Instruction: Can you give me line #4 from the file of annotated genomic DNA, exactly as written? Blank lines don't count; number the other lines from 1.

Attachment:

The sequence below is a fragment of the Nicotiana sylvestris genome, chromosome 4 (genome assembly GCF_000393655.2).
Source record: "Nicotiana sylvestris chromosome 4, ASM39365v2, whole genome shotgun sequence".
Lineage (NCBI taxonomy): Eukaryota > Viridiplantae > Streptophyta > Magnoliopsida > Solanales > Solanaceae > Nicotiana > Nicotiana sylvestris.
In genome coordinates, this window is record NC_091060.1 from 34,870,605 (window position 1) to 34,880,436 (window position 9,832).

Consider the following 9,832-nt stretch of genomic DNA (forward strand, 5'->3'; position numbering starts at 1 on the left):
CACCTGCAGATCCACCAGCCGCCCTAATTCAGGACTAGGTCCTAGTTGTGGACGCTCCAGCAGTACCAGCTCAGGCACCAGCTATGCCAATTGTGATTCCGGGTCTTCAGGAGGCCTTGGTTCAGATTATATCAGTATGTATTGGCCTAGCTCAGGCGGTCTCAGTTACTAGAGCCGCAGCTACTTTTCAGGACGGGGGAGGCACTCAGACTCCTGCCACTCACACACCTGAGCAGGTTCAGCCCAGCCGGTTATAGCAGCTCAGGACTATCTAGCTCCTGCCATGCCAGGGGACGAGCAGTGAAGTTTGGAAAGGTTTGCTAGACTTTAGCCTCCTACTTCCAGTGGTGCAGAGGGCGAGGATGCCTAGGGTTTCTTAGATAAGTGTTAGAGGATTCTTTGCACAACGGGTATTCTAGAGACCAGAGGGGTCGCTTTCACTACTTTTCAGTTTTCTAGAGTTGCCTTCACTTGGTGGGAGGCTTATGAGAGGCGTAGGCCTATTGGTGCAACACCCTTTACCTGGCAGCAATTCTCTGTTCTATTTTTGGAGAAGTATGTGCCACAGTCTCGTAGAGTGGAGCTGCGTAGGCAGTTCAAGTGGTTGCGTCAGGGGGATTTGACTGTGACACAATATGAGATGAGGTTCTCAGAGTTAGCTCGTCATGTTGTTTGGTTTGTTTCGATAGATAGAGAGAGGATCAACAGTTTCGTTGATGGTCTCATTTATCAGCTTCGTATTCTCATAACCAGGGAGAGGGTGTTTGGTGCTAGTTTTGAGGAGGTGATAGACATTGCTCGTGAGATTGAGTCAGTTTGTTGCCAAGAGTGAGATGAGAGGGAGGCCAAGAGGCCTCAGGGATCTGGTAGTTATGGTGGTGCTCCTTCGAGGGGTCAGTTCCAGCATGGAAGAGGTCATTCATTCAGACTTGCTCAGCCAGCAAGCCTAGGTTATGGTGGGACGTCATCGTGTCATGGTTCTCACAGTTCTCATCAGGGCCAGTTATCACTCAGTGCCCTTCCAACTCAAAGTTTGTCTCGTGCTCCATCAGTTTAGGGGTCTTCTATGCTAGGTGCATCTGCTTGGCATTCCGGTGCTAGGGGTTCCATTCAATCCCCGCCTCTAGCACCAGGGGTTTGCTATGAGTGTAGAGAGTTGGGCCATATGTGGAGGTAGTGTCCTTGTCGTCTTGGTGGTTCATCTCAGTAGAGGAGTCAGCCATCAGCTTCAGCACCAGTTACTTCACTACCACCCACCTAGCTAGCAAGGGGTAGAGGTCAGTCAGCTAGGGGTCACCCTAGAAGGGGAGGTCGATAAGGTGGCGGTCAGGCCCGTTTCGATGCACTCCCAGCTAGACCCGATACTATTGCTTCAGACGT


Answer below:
In genome coordinates, this window is record NC_091060.1 from 34,870,605 (window position 1) to 34,880,436 (window position 9,832).